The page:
Ba-Saif, Salem A. and Maude, Antony B. and Williams, Andrew (1994) Kinetics and Equilibria of Reactions Between Acetic-Anthydride and Sbstituted Phenolate Ions in Aqueous and Chlorobenzene Solutions. Journal of the Chemical Society-Perkin Transactions 2 (12). pp. 2395-2400. ISSN 0300-9580. (The full text of this publication is not currently available from this repository. You may be able to access a copy if URLs are provided)
Potassium acetate, solubilised in chlorobenzene-by 18-crown-6, displaces the phenolate ion from substituted phenyl acetates by a second-order (k(-2)(Cl)) process. Potassium phenolate ions, under similar conditions, react with acetic anhydride via a second-order (k(2)(Cl)) to yield the phenyl acetate. The concentration of the crown does not affect the reactivity unless it is not sufficient to solubilise the reactants. The rate constants correlate with the ionisation of the substituted phenols in water: log k(2)(Cl) = 1.60 +/- 0.23 pK(a)(ArOH(aq)) - 9.06 +/- 1.4 log k(-2)(Cl) = - 0.97 +/- 0.12 pK(a)(ArOH(aq)) + 4.78 +/- 0.78 The equilibrium constant for transfer of the acetyl group between phenolate ions and acetic anhydride in chlorobenzene has a Bronsted beta(eq)(Cl) of 2.6 measured against pK(a)(ArOH(aq)). The second-order rate constants (k(2)(aq)) have been measured for the reaction of substituted phenolate ions with acetic an hydride in water and they obey the Bronsted equation: log (k(2)(aq)) = 0.56 +/- 0.06 pK(a)(ArOH(aq)) - 2.52 +/- 0.51 Comparison of the value of the Bronsted exponent for the equilibrium constant in chlorobenzene (beta = 2.6) compared with that for aqueous solution (beta = 1.7) indicates a greater development of effective charge consistent with the weaker solvating power of chlorobenzene. The reaction of substituted phenoxide ion with acetic anhydride has a Leffler alpha value of 0.33 and 0.62 for aqueous and chlorobenzene solutions; respectively, indicating a more advanced bond formation in the transition state of the reaction in the latter solvent even though the reactions in chlorobenzene are faster than in water.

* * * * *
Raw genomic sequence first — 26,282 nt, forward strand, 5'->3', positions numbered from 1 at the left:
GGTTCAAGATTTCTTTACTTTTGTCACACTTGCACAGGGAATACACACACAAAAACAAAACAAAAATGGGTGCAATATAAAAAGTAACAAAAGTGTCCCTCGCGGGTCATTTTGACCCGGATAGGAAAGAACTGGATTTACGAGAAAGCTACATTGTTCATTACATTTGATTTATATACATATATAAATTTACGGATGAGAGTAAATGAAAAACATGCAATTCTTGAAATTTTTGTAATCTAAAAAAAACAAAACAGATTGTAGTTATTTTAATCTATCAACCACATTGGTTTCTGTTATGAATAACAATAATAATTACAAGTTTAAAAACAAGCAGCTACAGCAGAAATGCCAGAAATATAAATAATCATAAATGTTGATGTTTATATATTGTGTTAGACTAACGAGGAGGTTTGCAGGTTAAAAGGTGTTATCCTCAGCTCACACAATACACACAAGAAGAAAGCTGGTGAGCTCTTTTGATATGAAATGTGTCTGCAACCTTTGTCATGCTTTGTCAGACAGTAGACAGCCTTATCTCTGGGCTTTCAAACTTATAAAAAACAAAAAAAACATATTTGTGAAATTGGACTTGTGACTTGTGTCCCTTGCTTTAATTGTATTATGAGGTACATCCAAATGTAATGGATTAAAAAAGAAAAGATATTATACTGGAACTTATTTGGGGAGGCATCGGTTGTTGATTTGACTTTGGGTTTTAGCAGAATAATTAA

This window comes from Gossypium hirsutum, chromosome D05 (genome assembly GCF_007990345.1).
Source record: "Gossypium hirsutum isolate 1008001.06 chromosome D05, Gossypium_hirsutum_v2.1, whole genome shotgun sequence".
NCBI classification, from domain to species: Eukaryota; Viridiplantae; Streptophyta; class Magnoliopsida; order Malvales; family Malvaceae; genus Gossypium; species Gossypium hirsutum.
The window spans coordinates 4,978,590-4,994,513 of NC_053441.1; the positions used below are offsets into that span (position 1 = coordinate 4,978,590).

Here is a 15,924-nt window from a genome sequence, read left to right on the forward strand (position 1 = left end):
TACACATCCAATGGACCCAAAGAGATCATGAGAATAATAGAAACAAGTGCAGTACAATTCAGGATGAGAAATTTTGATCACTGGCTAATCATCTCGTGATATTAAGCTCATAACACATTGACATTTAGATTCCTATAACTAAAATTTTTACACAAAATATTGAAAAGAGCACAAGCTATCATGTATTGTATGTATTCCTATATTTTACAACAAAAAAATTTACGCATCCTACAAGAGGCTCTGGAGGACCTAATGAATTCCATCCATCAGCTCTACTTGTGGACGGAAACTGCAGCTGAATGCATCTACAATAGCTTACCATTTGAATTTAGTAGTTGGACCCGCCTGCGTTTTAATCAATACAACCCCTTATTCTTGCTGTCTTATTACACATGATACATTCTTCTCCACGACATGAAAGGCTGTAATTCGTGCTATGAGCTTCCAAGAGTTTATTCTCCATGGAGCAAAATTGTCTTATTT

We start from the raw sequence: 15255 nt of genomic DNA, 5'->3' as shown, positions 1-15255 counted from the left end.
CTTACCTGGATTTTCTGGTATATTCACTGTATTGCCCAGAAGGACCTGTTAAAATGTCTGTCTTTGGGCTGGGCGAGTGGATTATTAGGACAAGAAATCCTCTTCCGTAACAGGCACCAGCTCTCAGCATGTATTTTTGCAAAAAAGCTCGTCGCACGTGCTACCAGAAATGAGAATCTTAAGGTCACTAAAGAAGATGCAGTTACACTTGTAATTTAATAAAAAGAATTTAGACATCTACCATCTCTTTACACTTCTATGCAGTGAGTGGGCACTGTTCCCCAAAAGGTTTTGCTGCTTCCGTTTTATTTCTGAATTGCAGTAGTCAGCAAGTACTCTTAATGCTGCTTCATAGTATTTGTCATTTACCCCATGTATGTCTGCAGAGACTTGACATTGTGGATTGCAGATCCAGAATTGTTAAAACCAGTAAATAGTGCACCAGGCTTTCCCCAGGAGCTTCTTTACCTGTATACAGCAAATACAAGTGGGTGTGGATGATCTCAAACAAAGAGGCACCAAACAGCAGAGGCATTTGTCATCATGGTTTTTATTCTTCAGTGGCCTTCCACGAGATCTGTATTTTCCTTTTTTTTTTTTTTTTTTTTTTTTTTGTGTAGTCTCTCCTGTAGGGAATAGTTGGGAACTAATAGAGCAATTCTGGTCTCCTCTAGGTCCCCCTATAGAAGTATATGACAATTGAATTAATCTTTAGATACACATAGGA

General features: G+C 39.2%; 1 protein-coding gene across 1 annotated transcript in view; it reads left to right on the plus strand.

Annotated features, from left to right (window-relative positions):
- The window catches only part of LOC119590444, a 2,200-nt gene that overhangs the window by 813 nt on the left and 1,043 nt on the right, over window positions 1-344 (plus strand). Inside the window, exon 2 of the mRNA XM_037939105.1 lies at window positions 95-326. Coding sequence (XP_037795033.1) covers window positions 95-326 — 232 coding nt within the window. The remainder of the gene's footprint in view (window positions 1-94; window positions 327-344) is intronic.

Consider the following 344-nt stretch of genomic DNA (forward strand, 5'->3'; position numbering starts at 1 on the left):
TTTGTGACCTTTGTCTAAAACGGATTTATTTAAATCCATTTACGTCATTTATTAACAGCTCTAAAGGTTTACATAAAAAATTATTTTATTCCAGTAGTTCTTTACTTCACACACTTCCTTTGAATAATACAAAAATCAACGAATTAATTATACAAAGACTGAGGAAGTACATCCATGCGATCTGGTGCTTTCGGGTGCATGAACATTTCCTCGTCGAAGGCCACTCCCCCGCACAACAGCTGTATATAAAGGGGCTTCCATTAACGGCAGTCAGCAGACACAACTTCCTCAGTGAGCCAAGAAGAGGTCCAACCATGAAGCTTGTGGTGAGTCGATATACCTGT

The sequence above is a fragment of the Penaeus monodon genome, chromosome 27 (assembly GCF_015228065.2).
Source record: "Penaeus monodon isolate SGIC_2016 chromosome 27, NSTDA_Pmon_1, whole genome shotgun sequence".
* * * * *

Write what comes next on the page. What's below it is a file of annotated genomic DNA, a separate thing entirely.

|Subjects:||Q Science > QD Chemistry|
|Divisions:||Faculties > Science Technology and Medical Studies > School of Biosciences|
|Depositing User:||P. Ogbuji|
|Date Deposited:||27 Aug 2009 10:41|
|Last Modified:||25 Jun 2014 13:22|
|Resource URI:||https://kar.kent.ac.uk/id/eprint/20374 (The current URI for this page, for reference purposes)|